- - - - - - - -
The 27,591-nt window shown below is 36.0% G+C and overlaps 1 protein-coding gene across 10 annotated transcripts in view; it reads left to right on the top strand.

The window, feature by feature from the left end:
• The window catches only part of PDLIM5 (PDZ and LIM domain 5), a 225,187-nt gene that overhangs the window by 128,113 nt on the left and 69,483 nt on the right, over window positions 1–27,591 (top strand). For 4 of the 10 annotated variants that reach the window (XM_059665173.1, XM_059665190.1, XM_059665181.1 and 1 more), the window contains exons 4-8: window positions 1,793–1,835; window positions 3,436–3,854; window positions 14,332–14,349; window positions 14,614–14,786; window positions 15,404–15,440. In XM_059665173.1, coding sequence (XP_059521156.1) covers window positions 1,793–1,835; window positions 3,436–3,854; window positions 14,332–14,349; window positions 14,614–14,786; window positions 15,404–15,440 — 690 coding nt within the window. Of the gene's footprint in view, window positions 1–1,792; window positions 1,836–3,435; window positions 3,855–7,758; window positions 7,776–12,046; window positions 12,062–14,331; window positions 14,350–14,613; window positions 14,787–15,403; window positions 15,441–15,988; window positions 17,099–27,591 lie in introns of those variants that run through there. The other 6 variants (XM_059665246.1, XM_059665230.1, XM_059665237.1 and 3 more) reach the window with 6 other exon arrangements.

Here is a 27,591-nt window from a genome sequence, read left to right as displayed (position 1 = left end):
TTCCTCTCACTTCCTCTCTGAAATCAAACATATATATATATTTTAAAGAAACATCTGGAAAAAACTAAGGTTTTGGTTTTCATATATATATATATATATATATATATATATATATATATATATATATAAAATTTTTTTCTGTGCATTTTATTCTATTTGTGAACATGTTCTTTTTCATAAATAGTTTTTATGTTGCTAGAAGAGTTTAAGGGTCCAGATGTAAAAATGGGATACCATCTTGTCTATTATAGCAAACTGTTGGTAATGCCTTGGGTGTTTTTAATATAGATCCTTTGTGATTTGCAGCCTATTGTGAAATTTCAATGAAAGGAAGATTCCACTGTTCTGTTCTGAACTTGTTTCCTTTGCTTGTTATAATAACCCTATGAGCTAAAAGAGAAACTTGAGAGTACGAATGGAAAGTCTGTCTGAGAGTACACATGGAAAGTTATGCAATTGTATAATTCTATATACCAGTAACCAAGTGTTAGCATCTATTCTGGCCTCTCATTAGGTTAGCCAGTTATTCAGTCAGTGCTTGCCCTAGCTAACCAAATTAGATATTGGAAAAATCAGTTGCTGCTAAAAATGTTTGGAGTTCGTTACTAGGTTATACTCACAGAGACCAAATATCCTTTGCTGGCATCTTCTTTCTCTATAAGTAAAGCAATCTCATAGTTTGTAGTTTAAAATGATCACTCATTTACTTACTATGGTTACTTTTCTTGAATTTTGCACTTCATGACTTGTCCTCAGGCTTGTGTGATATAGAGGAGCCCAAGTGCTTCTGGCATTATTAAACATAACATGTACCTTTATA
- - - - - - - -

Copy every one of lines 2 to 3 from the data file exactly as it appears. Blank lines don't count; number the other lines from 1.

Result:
The window, feature by feature from the left end:
• The window catches only part of PDLIM5 (PDZ and LIM domain 5), a 225,187-nt gene that overhangs the window by 128,113 nt on the left and 69,483 nt on the right, over window positions 1–27,591 (top strand). For 4 of the 10 annotated variants that reach the window (XM_059665173.1, XM_059665190.1, XM_059665181.1 and 1 more), the window contains exons 4-8: window positions 1,793–1,835; window positions 3,436–3,854; window positions 14,332–14,349; window positions 14,614–14,786; window positions 15,404–15,440. In XM_059665173.1, coding sequence (XP_059521156.1) covers window positions 1,793–1,835; window positions 3,436–3,854; window positions 14,332–14,349; window positions 14,614–14,786; window positions 15,404–15,440 — 690 coding nt within the window. Of the gene's footprint in view, window positions 1–1,792; window positions 1,836–3,435; window positions 3,855–7,758; window positions 7,776–12,046; window positions 12,062–14,331; window positions 14,350–14,613; window positions 14,787–15,403; window positions 15,441–15,988; window positions 17,099–27,591 lie in introns of those variants that run through there. The other 6 variants (XM_059665246.1, XM_059665230.1, XM_059665237.1 and 3 more) reach the window with 6 other exon arrangements.